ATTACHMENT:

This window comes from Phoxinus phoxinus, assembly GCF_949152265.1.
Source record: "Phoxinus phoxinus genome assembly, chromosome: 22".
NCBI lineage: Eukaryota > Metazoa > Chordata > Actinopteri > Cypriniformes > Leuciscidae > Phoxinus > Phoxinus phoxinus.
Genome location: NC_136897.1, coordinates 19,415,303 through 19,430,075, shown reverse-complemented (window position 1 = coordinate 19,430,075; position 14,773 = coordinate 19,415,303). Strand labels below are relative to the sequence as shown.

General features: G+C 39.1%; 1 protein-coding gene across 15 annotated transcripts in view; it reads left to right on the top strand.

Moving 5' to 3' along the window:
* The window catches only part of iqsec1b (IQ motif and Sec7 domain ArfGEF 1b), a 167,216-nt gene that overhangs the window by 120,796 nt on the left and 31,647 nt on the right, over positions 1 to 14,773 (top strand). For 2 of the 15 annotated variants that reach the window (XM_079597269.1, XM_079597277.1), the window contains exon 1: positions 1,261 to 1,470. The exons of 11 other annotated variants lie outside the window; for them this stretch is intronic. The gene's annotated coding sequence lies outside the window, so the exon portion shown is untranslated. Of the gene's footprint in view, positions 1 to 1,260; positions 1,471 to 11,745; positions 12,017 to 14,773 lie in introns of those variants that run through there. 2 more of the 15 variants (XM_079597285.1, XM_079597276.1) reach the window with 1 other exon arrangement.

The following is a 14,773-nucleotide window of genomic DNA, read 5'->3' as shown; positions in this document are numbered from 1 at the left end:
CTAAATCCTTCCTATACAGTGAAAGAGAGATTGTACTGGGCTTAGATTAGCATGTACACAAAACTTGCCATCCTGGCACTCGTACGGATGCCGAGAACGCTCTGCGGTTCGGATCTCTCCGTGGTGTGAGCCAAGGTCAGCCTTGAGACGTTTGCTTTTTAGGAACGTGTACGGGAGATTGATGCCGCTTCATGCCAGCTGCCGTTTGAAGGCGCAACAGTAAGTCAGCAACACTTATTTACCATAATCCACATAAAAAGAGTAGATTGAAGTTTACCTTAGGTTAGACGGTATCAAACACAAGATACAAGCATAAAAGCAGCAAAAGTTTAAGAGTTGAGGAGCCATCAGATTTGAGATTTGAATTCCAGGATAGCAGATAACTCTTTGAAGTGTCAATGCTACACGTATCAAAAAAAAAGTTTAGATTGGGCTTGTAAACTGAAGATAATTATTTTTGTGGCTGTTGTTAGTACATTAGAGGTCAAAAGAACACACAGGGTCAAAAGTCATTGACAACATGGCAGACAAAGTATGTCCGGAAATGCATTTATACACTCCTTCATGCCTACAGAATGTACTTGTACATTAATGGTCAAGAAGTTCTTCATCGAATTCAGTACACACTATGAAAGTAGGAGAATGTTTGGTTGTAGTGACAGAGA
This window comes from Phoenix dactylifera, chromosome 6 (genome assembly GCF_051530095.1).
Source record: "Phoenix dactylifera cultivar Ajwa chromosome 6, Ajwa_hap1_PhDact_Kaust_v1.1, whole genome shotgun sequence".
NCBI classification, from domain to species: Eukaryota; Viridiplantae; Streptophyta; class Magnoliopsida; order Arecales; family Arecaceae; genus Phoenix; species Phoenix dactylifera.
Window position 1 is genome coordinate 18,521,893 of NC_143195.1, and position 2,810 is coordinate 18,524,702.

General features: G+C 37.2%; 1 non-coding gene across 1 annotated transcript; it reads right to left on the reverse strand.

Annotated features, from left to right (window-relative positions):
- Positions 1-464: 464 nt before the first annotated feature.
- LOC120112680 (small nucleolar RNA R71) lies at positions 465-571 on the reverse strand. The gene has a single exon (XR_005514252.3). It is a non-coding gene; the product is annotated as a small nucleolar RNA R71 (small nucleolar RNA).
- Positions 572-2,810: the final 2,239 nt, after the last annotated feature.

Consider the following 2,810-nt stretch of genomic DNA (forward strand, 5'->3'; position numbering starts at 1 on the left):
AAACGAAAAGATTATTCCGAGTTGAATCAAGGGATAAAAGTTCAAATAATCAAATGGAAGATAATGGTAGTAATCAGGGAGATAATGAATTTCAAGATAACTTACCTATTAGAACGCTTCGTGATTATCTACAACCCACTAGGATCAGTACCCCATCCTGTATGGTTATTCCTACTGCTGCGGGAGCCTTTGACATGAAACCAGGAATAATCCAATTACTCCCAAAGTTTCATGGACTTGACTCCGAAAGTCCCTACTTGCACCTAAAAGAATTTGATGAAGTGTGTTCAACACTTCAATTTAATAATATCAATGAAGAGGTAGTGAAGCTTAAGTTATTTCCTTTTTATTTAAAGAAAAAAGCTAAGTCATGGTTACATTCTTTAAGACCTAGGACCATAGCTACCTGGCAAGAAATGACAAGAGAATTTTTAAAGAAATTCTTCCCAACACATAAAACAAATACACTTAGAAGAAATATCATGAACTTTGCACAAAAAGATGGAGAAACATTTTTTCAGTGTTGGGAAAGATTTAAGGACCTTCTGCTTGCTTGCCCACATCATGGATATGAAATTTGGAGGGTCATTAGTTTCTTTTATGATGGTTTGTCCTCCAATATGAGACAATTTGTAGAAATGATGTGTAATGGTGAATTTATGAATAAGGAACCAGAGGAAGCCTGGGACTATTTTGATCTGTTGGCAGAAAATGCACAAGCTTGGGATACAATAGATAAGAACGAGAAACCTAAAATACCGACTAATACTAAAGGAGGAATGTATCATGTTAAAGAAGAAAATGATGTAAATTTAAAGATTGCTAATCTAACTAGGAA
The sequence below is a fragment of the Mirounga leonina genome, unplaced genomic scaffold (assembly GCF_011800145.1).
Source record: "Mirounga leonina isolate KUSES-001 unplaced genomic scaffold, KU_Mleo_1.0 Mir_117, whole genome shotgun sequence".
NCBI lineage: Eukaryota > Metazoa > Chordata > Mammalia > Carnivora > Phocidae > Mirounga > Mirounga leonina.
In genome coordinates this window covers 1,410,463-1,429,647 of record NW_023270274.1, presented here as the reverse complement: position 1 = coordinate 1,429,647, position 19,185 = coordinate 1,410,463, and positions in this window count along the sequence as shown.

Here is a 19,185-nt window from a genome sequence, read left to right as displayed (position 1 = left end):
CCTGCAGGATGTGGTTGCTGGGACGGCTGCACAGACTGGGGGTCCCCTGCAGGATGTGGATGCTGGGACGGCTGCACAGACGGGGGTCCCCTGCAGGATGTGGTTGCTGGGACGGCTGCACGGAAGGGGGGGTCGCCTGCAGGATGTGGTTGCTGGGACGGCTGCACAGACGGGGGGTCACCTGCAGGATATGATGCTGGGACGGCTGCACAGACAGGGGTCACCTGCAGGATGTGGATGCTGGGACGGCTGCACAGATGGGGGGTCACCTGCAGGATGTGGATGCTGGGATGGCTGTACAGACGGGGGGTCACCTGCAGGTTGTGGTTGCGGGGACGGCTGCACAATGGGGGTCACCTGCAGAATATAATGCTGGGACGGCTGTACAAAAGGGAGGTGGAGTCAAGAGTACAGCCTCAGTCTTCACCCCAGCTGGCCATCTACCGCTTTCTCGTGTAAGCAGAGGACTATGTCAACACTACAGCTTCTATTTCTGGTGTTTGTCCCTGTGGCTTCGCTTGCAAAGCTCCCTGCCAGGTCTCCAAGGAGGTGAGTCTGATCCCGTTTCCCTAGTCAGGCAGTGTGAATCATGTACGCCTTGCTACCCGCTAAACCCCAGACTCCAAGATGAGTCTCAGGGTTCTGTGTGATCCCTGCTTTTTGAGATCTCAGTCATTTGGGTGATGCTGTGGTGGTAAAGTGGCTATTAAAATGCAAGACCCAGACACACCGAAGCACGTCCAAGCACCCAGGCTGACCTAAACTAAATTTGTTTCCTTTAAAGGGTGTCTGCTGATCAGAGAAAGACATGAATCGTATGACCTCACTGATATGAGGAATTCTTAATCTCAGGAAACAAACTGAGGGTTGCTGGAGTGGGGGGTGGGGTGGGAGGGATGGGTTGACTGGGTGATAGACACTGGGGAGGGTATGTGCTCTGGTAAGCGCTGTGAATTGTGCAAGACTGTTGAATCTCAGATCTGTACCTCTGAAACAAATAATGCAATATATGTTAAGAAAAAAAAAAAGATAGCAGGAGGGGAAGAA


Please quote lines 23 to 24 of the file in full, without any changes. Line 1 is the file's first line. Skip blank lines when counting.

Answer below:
NCBI lineage: Eukaryota > Metazoa > Chordata > Mammalia > Carnivora > Phocidae > Mirounga > Mirounga leonina.
In genome coordinates this window covers 1,410,463-1,429,647 of record NW_023270274.1, presented here as the reverse complement: position 1 = coordinate 1,429,647, position 19,185 = coordinate 1,410,463, and positions in this window count along the sequence as shown.